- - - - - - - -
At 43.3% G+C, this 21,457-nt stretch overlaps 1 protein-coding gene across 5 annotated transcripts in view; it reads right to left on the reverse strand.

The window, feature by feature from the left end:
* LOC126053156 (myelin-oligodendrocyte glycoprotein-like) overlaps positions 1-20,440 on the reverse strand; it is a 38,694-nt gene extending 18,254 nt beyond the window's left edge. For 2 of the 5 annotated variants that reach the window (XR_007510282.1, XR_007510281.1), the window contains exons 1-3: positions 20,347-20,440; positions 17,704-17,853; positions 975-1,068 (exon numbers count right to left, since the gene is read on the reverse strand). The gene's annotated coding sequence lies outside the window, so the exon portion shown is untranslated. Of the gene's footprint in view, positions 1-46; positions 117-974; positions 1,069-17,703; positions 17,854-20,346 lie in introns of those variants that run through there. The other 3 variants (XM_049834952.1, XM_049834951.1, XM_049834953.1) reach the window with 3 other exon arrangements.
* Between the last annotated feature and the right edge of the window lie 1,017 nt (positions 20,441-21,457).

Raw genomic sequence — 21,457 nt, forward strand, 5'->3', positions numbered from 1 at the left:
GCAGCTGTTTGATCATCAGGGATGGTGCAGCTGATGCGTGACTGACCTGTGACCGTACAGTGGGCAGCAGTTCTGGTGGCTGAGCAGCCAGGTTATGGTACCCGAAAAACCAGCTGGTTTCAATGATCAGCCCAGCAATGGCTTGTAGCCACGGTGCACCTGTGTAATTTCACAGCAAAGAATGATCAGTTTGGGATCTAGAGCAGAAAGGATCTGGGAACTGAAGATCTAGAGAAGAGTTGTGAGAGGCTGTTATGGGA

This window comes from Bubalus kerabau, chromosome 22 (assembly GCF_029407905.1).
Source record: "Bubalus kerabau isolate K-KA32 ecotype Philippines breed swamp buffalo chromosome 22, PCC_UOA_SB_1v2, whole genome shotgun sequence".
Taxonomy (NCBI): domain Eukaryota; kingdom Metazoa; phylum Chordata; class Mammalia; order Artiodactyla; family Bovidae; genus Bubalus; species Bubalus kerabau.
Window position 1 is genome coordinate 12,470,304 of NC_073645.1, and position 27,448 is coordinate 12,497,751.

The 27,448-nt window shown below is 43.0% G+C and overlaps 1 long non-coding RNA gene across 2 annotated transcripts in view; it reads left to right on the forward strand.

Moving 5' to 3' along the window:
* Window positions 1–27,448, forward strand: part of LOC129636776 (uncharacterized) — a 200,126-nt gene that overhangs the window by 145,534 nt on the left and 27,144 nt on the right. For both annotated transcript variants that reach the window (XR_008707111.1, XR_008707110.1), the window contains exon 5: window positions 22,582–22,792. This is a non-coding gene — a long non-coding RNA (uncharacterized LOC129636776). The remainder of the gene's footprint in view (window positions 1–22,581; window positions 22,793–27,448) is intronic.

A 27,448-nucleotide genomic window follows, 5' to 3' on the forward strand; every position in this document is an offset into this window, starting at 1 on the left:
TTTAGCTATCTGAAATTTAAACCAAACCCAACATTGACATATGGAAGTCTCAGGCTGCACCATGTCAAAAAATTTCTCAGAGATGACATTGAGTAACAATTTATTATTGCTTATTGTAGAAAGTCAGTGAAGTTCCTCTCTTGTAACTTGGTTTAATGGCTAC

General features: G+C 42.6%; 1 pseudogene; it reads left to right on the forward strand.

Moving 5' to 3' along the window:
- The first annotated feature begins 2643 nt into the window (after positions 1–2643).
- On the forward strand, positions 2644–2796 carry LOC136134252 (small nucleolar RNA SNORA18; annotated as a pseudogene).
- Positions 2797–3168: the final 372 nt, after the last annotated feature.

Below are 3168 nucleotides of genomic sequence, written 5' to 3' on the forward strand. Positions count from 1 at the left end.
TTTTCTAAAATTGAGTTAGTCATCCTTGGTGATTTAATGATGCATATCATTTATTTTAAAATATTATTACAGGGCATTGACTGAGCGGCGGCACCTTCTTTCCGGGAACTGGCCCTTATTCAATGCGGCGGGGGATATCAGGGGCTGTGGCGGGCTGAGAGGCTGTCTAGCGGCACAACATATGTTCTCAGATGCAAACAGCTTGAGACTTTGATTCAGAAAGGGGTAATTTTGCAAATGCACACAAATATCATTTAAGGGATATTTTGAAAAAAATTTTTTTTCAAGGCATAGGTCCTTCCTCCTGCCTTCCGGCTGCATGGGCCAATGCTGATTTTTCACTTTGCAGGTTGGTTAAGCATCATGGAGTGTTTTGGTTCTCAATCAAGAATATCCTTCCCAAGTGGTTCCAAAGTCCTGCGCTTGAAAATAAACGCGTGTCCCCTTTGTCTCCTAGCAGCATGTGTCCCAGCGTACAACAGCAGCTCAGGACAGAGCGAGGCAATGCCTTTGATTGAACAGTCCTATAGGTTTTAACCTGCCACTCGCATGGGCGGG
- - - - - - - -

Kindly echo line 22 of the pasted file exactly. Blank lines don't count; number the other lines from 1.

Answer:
TTTTCTAAAATTGAGTTAGTCATCCTTGGTGATTTAATGATGCATATCATTTATTTTAAAATATTATTACAGGGCATTGACTGAGCGGCGGCACCTTCTTTCCGGGAACTGGCCCTTATTCAATGCGGCGGGGGATATCAGGGGCTGTGGCGGGCTGAGAGGCTGTCTAGCGGCACAACATATGTTCTCAGATGCAAACAGCTTGAGACTTTGATTCAGAAAGGGGTAATTTTGCAAATGCACACAAATATCATTTAAGGGATATTTTGAAAAAAATTTTTTTTCAAGGCATAGGTCCTTCCTCCTGCCTTCCGGCTGCATGGGCCAATGCTGATTTTTCACTTTGCAGGTTGGTTAAGCATCATGGAGTGTTTTGGTTCTCAATCAAGAATATCCTTCCCAAGTGGTTCCAAAGTCCTGCGCTTGAAAATAAACGCGTGTCCCCTTTGTCTCCTAGCAGCATGTGTCCCAGCGTACAACAGCAGCTCAGGACAGAGCGAGGCAATGCCTTTGATTGAACAGTCCTATAGGTTTTAACCTGCCACTCGCATGGGCGGG